John Harper of the New York Daily News has a new piece up that ties in nicely with the Johnny Damon fallout from this past week. He details the issues the Yanks have with their aging core and the need to move forward in a clear eyed, unsentimental way. The Yanks are clearly loaded as it is, and poised for a big year even without much production out of Left Field. If there’s one thing that could derail the 2010 New York Yankees, it’s age and injury in key positions. He writes:
Mariano Rivera turned 40 in November. He had another brilliant season in ’09, but he can’t go on like this forever, can he? He’s been so great for so long that any significant decline could have a devastating effect on the ballclub.
Jorge Posada turns 39 in August. His defense, always something of an issue, became a major story when he clashed with A.J. Burnett, leading Joe Girardi to sit him in the righthander’s postseason starts. With Johnson signed as a full-time DH, Posada’s health and performance behind the plate are critical.
Andy Pettitte turns 38 in June and has a history of elbow and shoulder problems. What if it all catches up with him this year?
Derek Jeter turns 36 in June, and while he enjoyed something of a renaissance season in 2009, there’s no denying he’s old for a shortstop.
Alex Rodriguez turns 35 in July, and his hip surely will continue to be a concern, if not an issue.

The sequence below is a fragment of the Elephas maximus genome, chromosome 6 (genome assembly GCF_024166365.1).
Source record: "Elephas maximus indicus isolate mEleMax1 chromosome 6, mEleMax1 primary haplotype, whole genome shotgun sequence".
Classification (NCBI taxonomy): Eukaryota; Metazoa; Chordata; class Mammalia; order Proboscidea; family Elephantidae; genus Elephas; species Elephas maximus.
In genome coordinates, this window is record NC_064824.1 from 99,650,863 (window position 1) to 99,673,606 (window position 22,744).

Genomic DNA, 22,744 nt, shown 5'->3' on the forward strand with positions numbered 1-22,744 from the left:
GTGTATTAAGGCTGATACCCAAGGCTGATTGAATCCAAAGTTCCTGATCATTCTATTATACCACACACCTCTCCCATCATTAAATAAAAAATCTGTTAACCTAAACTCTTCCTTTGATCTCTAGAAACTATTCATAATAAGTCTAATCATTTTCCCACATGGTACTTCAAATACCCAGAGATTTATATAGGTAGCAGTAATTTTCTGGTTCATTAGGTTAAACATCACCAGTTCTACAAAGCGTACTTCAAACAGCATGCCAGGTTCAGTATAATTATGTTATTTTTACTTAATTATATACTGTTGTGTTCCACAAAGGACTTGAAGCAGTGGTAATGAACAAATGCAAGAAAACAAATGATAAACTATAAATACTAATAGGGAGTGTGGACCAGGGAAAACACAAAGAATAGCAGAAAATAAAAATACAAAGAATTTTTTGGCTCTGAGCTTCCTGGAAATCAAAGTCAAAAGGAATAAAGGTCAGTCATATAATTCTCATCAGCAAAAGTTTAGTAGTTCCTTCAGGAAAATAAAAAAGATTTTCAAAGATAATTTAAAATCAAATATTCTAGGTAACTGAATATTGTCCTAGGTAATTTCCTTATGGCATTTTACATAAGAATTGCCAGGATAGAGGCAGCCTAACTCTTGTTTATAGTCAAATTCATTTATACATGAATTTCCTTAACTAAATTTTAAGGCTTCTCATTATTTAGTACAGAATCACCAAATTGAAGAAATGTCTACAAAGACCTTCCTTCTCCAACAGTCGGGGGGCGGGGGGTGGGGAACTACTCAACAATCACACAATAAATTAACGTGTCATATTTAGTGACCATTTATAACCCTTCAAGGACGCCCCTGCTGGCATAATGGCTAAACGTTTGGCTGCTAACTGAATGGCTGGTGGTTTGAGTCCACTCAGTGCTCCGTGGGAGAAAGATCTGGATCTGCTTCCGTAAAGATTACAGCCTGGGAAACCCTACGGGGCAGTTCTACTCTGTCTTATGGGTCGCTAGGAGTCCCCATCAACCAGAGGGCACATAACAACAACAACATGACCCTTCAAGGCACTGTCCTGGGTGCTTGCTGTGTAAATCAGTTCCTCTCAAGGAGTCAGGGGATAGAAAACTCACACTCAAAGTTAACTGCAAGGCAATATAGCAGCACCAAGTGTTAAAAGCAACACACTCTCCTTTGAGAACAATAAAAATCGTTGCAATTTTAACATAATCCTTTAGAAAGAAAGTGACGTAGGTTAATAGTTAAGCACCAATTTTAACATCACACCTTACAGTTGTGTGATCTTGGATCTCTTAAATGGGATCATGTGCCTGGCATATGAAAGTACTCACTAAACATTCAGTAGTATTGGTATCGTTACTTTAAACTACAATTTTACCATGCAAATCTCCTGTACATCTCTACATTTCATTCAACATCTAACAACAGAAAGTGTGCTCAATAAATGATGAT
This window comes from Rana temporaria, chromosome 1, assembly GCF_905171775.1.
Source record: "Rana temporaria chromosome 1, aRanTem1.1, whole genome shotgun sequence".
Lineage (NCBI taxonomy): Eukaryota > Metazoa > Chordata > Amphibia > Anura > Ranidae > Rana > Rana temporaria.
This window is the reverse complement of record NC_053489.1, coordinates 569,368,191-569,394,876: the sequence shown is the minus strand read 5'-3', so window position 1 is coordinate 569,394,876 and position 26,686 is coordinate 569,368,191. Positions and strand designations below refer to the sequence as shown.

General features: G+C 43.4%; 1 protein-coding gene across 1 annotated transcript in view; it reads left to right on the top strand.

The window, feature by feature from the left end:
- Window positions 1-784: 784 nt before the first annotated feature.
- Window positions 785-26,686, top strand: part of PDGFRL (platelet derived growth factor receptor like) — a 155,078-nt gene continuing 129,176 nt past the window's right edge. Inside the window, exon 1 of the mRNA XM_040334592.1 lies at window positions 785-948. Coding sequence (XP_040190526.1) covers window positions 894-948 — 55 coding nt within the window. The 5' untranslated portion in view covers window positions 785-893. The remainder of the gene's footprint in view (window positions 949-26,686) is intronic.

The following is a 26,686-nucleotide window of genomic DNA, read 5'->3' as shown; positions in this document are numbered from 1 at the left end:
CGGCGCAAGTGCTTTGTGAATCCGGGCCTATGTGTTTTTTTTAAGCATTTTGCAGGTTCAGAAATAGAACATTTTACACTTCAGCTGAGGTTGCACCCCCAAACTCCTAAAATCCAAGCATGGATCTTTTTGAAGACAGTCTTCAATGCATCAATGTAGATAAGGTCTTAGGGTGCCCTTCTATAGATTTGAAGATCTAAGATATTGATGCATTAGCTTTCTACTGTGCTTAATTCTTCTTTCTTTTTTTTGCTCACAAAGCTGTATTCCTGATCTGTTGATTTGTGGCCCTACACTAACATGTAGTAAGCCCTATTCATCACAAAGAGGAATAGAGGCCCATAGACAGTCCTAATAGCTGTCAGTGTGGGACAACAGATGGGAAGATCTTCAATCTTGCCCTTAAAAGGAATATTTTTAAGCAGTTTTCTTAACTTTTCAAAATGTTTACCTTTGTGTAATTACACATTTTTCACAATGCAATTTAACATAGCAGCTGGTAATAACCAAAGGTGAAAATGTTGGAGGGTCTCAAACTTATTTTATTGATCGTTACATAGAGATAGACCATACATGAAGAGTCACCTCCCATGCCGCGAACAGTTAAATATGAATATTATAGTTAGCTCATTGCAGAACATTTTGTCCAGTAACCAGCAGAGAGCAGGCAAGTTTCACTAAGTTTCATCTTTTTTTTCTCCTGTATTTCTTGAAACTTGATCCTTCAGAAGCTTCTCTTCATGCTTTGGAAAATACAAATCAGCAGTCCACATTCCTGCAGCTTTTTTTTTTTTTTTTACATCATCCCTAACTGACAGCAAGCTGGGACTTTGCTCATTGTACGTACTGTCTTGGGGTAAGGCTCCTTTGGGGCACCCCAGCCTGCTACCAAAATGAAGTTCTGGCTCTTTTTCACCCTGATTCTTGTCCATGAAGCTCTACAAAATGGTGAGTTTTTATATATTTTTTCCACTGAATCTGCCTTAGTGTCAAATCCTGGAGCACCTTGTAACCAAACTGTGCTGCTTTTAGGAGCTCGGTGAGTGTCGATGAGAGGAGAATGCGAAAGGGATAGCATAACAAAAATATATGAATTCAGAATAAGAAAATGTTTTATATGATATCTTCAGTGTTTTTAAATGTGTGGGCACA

The point here is that, although they lost Chien-Ming Wang for the season and A-Rod for a month due to hip surgery, the Yankees were very lucky with injuries last season. Even Burnett, forever an arm injury waiting to happen, survived his first year as a Yankee without missing a start.
I couldn’t agree more. I posted a piece a few months ago explaining why I feel Posada is poised for a decline, one which could be steep and precipitous. Years of the wear and tear of everyday catching take it’s toll, and many Catchers don’t have soft landings. Especially those that don’t move off the position. I can’t build much of a statistical case as to why Andy will have a big drop off, all of his peripherals last year were consistent with recent years, with the only exception being his BB/9 rate. But at age 38 you have to wonder when that last bit of margin for error is no longer there. David Cone went from a 20 win season and a perfect game to being batting practice in what seemed to be overnight. Coming off one of his best seasons, Derek Jeter couldn’t be expected to repeat his performance at any age, much less 36. His defensive gains will be something to monitor closely as well. Mo . . . I’ve long since given up waiting for The Great Mariano to decline. I’ll believe it when it happens. At this point I’m no longer expecting him to retire, but to ascend directly into Heaven from the Yankee Stadium mound. But we’ve already got more than we as fans could have ever expected out of the ‘Core 4′ Yankees from the great late-90s championship teams, and Brian Cashman is right to make getting younger a big priority.